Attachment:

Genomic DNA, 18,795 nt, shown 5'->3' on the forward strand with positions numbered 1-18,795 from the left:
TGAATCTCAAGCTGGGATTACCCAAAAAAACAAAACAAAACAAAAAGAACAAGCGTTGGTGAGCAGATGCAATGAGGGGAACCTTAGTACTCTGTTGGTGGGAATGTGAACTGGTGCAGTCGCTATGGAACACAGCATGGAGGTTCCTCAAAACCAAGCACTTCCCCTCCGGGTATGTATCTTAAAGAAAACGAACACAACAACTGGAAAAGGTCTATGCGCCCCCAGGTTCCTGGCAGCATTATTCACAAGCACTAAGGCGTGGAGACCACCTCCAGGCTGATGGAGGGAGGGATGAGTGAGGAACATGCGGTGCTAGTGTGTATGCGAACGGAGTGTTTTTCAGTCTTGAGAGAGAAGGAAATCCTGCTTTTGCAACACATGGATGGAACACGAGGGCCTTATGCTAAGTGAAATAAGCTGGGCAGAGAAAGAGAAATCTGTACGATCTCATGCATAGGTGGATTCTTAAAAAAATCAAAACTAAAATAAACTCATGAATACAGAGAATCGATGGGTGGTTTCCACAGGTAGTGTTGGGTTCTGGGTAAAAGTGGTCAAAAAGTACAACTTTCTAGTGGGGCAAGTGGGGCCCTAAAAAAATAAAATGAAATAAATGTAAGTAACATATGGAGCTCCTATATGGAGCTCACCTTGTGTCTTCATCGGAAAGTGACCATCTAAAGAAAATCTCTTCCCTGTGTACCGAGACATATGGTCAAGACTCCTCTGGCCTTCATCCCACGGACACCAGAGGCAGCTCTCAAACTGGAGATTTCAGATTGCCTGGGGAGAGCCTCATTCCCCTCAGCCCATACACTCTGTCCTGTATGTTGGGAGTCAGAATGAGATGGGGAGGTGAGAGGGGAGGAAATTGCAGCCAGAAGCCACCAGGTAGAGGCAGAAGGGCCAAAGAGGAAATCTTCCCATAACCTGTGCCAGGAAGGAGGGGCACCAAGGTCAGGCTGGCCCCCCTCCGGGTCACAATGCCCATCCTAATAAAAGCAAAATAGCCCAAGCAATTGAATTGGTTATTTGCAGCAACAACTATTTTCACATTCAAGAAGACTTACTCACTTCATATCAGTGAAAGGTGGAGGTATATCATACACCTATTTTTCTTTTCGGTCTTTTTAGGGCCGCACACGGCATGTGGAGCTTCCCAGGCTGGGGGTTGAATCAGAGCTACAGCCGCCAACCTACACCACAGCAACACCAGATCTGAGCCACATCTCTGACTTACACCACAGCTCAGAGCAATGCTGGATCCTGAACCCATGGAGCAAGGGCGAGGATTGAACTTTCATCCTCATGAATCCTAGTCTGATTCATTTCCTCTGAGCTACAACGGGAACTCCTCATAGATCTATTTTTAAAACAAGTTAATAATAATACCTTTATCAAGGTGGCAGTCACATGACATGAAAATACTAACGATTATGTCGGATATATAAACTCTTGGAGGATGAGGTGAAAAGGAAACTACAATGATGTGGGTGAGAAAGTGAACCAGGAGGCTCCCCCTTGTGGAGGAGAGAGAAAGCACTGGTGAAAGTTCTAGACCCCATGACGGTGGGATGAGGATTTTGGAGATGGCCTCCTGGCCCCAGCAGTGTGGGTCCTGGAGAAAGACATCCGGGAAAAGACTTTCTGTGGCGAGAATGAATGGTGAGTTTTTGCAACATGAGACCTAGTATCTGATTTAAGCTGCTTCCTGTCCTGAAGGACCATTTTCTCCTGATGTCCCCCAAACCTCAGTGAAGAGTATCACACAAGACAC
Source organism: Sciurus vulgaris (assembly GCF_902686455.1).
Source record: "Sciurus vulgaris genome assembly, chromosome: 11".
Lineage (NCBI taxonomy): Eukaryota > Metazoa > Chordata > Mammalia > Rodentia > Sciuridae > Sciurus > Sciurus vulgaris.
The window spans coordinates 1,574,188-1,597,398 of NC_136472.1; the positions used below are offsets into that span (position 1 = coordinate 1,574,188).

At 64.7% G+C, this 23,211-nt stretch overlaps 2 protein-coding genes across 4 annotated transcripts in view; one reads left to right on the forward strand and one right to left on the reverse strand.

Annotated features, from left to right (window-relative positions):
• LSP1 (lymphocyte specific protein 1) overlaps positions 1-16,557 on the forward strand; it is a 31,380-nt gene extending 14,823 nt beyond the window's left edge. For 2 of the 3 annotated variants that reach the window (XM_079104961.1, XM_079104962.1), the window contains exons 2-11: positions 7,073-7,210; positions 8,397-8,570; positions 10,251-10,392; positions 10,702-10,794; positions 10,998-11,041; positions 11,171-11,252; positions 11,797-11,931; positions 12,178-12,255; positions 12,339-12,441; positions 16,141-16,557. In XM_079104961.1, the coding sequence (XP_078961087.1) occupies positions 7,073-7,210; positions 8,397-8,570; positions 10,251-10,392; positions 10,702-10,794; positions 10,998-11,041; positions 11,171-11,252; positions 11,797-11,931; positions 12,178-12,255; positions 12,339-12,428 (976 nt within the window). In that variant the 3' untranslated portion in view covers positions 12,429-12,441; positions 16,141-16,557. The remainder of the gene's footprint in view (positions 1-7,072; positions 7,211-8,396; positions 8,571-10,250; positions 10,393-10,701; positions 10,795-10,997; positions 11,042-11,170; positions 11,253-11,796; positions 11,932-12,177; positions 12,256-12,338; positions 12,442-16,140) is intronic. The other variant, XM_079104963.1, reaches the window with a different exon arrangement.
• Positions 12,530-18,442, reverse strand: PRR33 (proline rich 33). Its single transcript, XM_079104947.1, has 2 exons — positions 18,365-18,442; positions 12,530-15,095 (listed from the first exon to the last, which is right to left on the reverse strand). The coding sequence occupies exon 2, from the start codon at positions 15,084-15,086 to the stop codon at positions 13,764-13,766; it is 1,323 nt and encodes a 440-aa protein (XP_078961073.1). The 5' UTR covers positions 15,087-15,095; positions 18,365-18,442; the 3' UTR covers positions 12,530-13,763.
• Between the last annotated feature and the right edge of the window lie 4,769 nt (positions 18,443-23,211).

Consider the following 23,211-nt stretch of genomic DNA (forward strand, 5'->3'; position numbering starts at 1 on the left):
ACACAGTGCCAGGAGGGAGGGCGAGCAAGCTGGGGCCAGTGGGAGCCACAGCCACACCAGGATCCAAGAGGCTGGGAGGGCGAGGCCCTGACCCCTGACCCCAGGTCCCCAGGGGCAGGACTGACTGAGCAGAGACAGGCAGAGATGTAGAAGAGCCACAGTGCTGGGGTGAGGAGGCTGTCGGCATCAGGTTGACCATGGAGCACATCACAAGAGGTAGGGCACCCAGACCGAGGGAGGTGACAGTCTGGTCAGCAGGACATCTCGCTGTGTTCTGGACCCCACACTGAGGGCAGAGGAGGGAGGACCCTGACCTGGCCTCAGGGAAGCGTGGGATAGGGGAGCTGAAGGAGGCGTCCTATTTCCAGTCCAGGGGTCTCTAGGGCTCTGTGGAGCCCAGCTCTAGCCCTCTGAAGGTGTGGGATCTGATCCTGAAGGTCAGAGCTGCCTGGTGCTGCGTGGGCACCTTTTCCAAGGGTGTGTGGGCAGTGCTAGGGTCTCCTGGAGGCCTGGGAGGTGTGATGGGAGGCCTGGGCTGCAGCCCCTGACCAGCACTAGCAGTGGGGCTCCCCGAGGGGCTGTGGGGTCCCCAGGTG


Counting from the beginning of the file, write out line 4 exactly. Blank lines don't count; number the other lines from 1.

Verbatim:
Source record: "Sciurus vulgaris genome assembly, chromosome: 11".